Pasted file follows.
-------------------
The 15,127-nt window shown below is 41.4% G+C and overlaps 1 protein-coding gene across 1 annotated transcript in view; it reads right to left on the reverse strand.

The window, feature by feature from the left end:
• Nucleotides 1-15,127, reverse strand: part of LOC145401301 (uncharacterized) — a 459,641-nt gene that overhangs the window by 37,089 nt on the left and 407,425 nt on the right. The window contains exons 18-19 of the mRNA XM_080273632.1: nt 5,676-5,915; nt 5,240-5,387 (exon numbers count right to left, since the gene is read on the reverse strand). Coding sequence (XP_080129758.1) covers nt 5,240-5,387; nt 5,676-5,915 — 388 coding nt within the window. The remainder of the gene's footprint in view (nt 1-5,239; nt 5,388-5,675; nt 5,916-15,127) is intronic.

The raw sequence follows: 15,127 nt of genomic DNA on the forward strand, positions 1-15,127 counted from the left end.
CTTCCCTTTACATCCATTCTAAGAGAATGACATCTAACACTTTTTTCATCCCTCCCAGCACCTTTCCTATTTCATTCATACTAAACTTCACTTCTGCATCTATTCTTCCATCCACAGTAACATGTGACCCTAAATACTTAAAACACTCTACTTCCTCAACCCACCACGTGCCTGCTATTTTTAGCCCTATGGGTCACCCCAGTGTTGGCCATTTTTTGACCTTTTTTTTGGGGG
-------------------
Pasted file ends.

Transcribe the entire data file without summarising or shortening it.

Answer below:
The 15,127-nt window shown below is 41.4% G+C and overlaps 1 protein-coding gene across 1 annotated transcript in view; it reads right to left on the reverse strand.

The window, feature by feature from the left end:
• Nucleotides 1-15,127, reverse strand: part of LOC145401301 (uncharacterized) — a 459,641-nt gene that overhangs the window by 37,089 nt on the left and 407,425 nt on the right. The window contains exons 18-19 of the mRNA XM_080273632.1: nt 5,676-5,915; nt 5,240-5,387 (exon numbers count right to left, since the gene is read on the reverse strand). Coding sequence (XP_080129758.1) covers nt 5,240-5,387; nt 5,676-5,915 — 388 coding nt within the window. The remainder of the gene's footprint in view (nt 1-5,239; nt 5,388-5,675; nt 5,916-15,127) is intronic.

The raw sequence follows: 15,127 nt of genomic DNA on the forward strand, positions 1-15,127 counted from the left end.
CTTCCCTTTACATCCATTCTAAGAGAATGACATCTAACACTTTTTTCATCCCTCCCAGCACCTTTCCTATTTCATTCATACTAAACTTCACTTCTGCATCTATTCTTCCATCCACAGTAACATGTGACCCTAAATACTTAAAACACTCTACTTCCTCAACCCACCACGTGCCTGCTATTTTTAGCCCTATGGGTCACCCCAGTGTTGGCCATTTTTTGACCTTTTTTTTGGGGG